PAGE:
During the substrate removal process, nozzle 706 may be moved incrementally and/or generally continuously relative to the substrate 306 d to remove a desired amount of substrate material. Alternatively or additionally, the substrate may be moved relative to the nozzle. In one example, the nozzle is positioned proximate a first area of the substrate to remove a desired amount of substrate material. Once the substrate material is removed, the nozzle is repositioned to a second different position to remove additional substrate material. Other embodiments continually move the nozzle, but adjust the rate of movement to correspond to an amount of substrate material to be removed. In some embodiments, the nozzle speed can correlate and/or be proportional to an elevational thickness of the substrate remaining after feature formation.
In this embodiment, the duration of exposure of a given region of the substrate's second surface to abrasive particles is adjusted to correspond to an amount of substrate material which is desired to be removed. In other words, a slower nozzle speed removes more substrate material, while a higher nozzle speed removes less substrate material. As such, a slower nozzle speed may be utilized in a region with a greater elevational thickness, and a higher nozzle speed with a lesser elevational thickness. Alternatively or additionally to adjusting nozzle speed, other exemplary embodiments may adjust other removal conditions to compensate for changes in the elevational thickness. For example, some embodiments can move the nozzle at a constant speed but vary other removal conditions such as the velocity at which the abrasive particles are ejected. Still other examples may adjust particle size and/or the amount of abrasive particles delivered per unit time, among others, to compensate for changes in the elevational thickness.
In addition to the embodiments described above, the exemplary abrasive particle removal process can be utilized in other applications to remove additional substrate material to form a desired slot configuration. One such example can be seen in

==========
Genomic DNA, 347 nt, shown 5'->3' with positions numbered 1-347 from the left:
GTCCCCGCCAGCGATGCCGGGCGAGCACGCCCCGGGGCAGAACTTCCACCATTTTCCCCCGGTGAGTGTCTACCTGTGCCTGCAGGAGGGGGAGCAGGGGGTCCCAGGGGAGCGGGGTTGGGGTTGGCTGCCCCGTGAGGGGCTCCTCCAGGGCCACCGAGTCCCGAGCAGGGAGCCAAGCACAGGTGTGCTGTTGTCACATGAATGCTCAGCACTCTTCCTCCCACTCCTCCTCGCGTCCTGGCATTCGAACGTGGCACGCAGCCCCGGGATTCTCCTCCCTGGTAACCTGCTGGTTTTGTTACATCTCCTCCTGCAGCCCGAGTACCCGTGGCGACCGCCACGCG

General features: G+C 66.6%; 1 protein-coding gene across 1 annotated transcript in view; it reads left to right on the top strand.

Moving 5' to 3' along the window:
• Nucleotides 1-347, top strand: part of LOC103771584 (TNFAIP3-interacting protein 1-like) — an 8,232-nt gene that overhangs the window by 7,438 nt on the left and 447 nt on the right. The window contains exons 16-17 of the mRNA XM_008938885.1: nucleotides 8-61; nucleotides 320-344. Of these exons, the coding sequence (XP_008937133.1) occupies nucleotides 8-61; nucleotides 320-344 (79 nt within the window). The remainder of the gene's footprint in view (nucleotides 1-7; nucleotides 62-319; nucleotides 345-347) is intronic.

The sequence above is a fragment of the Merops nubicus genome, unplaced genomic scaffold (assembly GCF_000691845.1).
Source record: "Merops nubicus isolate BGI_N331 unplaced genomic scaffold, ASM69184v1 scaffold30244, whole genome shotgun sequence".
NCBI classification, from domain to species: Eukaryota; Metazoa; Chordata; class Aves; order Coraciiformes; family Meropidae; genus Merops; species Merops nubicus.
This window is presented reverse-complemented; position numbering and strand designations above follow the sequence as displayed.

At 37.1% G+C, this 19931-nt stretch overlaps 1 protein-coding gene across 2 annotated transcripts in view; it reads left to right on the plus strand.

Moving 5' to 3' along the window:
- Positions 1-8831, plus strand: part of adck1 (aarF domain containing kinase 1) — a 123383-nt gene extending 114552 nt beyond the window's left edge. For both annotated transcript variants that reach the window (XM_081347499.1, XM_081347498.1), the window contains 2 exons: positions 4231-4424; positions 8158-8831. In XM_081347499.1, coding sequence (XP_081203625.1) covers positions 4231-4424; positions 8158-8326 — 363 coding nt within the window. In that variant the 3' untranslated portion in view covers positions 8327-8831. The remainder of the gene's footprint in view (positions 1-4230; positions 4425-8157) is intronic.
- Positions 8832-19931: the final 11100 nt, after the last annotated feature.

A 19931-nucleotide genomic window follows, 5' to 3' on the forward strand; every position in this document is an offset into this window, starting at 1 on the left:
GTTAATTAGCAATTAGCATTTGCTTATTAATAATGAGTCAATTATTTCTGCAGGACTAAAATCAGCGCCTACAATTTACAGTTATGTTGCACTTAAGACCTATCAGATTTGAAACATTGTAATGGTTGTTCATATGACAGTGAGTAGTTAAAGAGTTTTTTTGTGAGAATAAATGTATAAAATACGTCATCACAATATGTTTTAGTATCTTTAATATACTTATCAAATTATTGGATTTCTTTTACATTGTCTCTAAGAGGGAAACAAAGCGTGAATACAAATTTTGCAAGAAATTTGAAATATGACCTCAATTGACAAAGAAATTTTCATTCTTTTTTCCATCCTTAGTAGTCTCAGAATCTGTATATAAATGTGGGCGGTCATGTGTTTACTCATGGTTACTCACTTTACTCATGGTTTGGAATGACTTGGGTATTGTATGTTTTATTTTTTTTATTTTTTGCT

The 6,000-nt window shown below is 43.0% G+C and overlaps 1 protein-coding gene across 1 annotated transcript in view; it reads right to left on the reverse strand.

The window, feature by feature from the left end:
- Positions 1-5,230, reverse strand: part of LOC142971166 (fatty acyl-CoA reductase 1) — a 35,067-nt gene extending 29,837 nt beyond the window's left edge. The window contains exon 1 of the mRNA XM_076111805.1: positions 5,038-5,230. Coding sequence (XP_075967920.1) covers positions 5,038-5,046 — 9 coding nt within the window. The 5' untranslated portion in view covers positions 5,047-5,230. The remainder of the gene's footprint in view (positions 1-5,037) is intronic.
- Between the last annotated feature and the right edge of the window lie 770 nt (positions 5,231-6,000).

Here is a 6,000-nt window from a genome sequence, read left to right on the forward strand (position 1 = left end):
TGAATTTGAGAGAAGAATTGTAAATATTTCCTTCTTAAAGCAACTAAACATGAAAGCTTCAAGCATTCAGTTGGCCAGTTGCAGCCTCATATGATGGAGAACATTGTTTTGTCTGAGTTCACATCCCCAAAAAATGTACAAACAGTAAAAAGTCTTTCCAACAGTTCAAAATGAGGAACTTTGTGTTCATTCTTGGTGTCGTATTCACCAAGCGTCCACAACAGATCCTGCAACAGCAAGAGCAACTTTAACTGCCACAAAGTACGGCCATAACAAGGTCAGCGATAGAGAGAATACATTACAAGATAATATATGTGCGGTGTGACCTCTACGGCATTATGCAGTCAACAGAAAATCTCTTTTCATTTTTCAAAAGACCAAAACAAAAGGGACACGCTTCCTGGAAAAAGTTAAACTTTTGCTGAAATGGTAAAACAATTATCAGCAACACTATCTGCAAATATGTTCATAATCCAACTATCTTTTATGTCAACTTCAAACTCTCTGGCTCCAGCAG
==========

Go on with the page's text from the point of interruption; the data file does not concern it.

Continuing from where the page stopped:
The described embodiments have shown only steps that remove material in the slot formation process. Other exemplary embodiments can also have steps which add material. For example, a cut can be made into the substrate followed by a deposition step and then the exemplary abrasive particle removal process can be utilized to finish the slot.
The described embodiments can provide methods and systems for forming slots in a substrate. The slots can be formed, among other ways, by making a saw cut to form a feature and then removing additional substrate material using an abrasive particle removal process. The slots can be inexpensive and quick to form. They can be made as long as desired and have beneficial strength characteristics that can reduce die fragility and allow slots to be positioned close together.
Although various embodiments have been described in language specific to structural features and methodological steps, it is to be understood that the appended claims are not necessarily limited to the specific features or steps described. Rather, the specific features and steps are disclosed as preferred forms of implementation.
|Cited Patent||Filing date||Publication date||Applicant||Title|
|US4746935||Nov 22, 1985||May 24, 1988||Hewlett-Packard Company||Multitone ink jet printer and method of operation|
|US4887100||Jan 4, 1988||Dec 12, 1989||Am International, Inc.||Droplet deposition apparatus|
|US4939468 *||Jan 30, 1989||Jul 3, 1990||Nissan Motor Co., Ltd.||Capacitive fluid sensor|
|US5250084||Jul 28, 1992||Oct 5, 1993||C Four Pty. Ltd.||Abrasive tools and process of manufacture|
|US5308442 *||Jan 25, 1993||May 3, 1994||Hewlett-Packard Company||Anisotropically etched ink fill slots in silicon|
|US5387314 *||Jan 25, 1993||Feb 7, 1995||Hewlett-Packard Company||Fabrication of ink fill slots in thermal ink-jet printheads utilizing chemical micromachining|
|US5391236||Jul 30, 1993||Feb 21, 1995||Spectrolab, Inc.||Photovoltaic microarray structure and fabrication method|
|US5408739||May 4, 1993||Apr 25, 1995||Xerox Corporation||Two-step dieing process to form an ink jet face|
|US5441593 *||Oct 14, 1994||Aug 15, 1995||Hewlett-Packard Corporation||Fabrication of ink fill slots in thermal ink-jet printheads utilizing chemical micromachining|
|US5455998||Nov 25, 1992||Oct 10, 1995||Matsushita Electric Industrial Co., Ltd.||Method for manufacturing an ink jet head in which droplets of conductive ink are expelled|
|US5658471 *||Sep 22, 1995||Aug 19, 1997||Lexmark International, Inc.||Fabrication of thermal ink-jet feed slots in a silicon substrate|
|US5825076||Jul 25, 1996||Oct 20, 1998||Northrop Grumman Corporation||Integrated circuit non-etch technique for forming vias in a semiconductor wafer and a semiconductor wafer having vias formed therein using non-etch technique|
|US5921846 *||Mar 21, 1997||Jul 13, 1999||The Johns Hopkins University||Lubricated high speed fluid cutting jet|